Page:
Nataraja, aka: Naṭarāja; 4 Definition(s)
Nataraja means something in Hinduism, Sanskrit. If you want to know the exact meaning, history, etymology or English translation of this term then check out the descriptions on this page. Add your comment or reference to a book if you want to contribute to this summary article.
The well-known bronze sculpture of Naṭarāja (the King of Dancer) is considered to be one of the most beautiful pieces of art produced by Indian craftsmen. Every Śiva temple has a shrine dedicated to Śiva in his form of Naṭarāja performing the Ānanda tāṇḍava — the “Dance of Bliss”. In this icon we are instructed in the five functions of the Supreme Being: creation, sustenance, transformation, revealing and concealing.
The Dance takes place within a ring of flames which symbolises the cycle of births and deaths, the cycle of universal creation and destruction — projection and withdrawal. The god dances upon the back of the “Dwarf of Ignorance” known as Mulayaka. It is ignorance of our true nature that binds us to cycle of continual becoming and it is wisdom/ enlightenment that release us.Source: Red Zambala: Hindu Icons and Symbols | Trinity
Naṭarāja (नटराज) is a sculpture found at the temple of Lokeśvara.—The gallery of images on the south façade of Lokeśvara temple starts with Naṭarāja or dancing Śiva in talasaṃsphoṭita pose. In this picture of dancing Śiva, we see him trampling hard on the back of Apasmārapuruṣa with the left foot. The god holds ḍamaru and nandidhvaja in his upper right and left hands respectively. The other two are in varada and karihasta.
Naṭarāja (नटराज) is also found as a sculpture on the exterior (western wall) of the temple of Trailokyeśvara.—This is one of the most beautiful images of Naṭarāja with eight hands in the Trailokyeśvara. Here dancing Śiva is depicted standing with the left foot in kuñcita or agratala and the other in samapāda with a left hand in karihasta and the corresponding right probably in sarpaśīrṣa. The second lower right and the third left hands are in dola, whereas the third and fourth upper right hands are with attributes. The uppermost right holds probably a trident but it looks like a crescent moon. There is something in the next immediate lower but it is damaged. The uppermost left holds a thing which looks like the hood of a snake.Source: Archaeological Survey of India: Śaiva monuments at Paṭṭadakal (śilpa)
Shilpashastra (शिल्पशास्त्र, śilpaśāstra) represents the ancient Indian science (shastra) of creative arts (shilpa) such as sculpture, iconography and painting. Closely related to Vastushastra (architecture), they often share the same literature.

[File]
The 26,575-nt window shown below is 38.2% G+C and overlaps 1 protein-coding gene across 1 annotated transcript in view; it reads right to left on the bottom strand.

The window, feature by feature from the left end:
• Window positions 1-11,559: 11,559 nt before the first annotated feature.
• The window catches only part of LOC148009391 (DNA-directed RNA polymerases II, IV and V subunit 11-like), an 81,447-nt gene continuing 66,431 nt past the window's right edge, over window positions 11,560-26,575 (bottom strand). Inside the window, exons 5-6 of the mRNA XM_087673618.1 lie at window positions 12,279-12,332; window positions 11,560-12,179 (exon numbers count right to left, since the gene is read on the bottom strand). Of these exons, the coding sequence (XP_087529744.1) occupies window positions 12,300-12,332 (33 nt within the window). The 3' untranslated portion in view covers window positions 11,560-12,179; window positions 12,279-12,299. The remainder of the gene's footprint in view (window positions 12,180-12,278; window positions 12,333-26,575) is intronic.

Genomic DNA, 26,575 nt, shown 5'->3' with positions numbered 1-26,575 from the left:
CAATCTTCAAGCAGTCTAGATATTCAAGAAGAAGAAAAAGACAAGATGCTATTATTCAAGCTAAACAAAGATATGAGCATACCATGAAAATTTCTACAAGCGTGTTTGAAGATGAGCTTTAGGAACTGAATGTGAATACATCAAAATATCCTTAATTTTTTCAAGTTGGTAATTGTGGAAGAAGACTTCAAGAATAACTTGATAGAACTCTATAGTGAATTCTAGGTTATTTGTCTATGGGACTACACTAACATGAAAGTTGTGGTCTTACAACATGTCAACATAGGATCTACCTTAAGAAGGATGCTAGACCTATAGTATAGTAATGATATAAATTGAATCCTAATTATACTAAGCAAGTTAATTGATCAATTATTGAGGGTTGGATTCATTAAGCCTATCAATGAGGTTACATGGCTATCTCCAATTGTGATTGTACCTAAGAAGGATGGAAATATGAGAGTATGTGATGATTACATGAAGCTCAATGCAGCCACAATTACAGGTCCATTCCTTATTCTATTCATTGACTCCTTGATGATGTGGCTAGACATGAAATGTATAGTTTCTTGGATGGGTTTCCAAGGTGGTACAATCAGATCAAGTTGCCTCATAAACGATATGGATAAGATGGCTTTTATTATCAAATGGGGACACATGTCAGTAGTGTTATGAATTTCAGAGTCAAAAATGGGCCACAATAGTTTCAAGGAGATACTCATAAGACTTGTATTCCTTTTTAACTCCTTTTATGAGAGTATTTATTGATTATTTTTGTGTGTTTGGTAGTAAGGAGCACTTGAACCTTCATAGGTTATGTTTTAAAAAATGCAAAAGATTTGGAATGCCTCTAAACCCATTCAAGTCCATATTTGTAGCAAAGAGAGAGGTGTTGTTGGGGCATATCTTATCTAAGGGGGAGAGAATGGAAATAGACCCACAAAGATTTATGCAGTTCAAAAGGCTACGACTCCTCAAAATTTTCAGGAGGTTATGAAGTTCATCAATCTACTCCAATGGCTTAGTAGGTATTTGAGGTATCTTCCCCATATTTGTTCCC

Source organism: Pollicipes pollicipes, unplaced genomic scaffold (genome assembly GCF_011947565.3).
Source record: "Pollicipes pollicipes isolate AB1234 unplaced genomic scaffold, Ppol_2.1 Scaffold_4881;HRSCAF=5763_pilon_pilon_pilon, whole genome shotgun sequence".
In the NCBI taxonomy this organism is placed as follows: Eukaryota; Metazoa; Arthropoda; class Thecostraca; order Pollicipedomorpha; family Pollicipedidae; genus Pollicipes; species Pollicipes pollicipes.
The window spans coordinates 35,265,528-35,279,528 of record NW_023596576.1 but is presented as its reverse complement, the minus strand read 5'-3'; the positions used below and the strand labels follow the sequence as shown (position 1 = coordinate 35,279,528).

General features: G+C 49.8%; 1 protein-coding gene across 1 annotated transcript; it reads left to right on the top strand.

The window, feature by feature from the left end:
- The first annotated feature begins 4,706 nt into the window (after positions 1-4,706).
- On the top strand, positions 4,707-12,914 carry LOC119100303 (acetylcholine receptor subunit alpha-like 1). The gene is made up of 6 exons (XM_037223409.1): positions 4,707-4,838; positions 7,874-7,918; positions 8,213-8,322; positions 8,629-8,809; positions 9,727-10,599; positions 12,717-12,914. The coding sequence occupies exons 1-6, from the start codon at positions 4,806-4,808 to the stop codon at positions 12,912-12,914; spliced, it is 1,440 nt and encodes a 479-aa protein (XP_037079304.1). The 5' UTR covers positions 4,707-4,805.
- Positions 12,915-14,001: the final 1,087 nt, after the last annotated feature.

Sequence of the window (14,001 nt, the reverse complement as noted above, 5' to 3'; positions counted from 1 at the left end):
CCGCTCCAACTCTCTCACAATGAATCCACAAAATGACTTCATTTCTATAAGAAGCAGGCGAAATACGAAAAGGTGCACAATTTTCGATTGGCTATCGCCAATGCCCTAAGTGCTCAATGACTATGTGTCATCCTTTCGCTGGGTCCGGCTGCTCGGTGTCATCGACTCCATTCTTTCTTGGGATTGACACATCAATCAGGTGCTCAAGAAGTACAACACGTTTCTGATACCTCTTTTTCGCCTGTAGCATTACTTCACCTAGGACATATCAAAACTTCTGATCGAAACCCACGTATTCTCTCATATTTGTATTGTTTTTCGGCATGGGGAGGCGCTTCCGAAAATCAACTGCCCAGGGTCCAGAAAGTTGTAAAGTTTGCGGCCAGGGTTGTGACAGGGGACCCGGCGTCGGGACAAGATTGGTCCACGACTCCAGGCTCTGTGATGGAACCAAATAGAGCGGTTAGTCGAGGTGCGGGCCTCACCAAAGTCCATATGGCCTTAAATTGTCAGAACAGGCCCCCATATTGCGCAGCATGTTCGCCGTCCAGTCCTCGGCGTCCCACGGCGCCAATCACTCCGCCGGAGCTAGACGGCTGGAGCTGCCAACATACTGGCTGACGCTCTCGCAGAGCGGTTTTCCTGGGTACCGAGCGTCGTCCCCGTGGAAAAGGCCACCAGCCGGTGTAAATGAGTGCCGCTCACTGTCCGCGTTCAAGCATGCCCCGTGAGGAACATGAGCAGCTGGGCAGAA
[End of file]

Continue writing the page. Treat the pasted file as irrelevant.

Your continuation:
Natyashastra (theatrics and dramaturgy)
Naṭarāja (नटराज) refers to “great dancer-actor”. The term is used throughout nāṭyaśāstra literature.Source: Wisdom Library: Nāṭya-śāstra
Natyashastra (नाट्यशास्त्र, nāṭyaśāstra) refers to both the ancient Indian tradition (śāstra) of performing arts, (nāṭya, e.g., theatrics, drama, dance, music), as well as the name of a Sanskrit work dealing with these subjects. It also teaches the rules for composing dramatic plays (nataka) and poetic works (kavya).
Naṭarāja (नटराज).—Naṭarāja is the dancing form of Śiva, also called by the name Tāṇḍava. There are different forms of dancing Śiva identified by different names. The most popular is the Naṭarāja. Other forms are Sandhyatāṇḍava, Ūrdhvatāṇḍava, Gajāntakatāṇḍava, etc. The sculptures of this deity as wall reliefs and also in the round on the shafts of pillars are noticed. Naṭarāja is a very important form of Śiva worshiped throughout Tamilnadu.Source: Shodhganga: Temples of Salem region Up to 1336 AD
Vastushastra (वास्तुशास्त्र, vāstuśāstra) refers to the ancient Indian science (shastra) of architecture (vastu), dealing with topics such architecture, sculpture, town-building, fort building and various other constructions. Vastu also deals with the philosophy of the architectural relation with the cosmic universe.
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Search found 6 books and stories containing Nataraja or Naṭarāja. You can also click to the full overview containing English textual excerpts. Below are direct links for the most relevant articles:
The Mirror of Gesture (abhinaya-darpana) (by Ananda Coomaraswamy)
Later Chola Temples (by S. R. Balasubrahmanyam)
Temples in Chidambaram < [Chapter IV - Temples of Vikrama Chola’s Time]
Temples in Chidambaram < [Chapter II - Temples of Kulottunga I’s Time]
Temples in Chidambaram < [Chapter VI - Temples of Kulottunga II’s Time]
Early Chola Temples (by S. R. Balasubrahmanyam)
Bronze, group 2: Age of Aditya I (a.d. 871-907) < [Chapter XI - Sculpture]
Bronze, group 1: Late Pallava and Early Chola—Age of Vijayalaya (a.d. 785-871) < [Chapter XI - Sculpture]
Temples in Tirunamanallur (Tirunavalur) < [Chapter II - Temples of Parantaka I’s Time]
Middle Chola Temples (by S. R. Balasubrahmanyam)
Temples in Tiruppudaimarudil < [Chapter II - Temples of Rajaraja I’s Time]
Temples in Gangaikondan < [Chapter II - Temples of Rajaraja I’s Time]
Sabhapati-mandapa < [Tanjavur/Thanjavur (Rajarajesvaram temple)]
Preceptors of Advaita (by T. M. P. Mahadevan)
The Natyashastra (by Bharata-muni)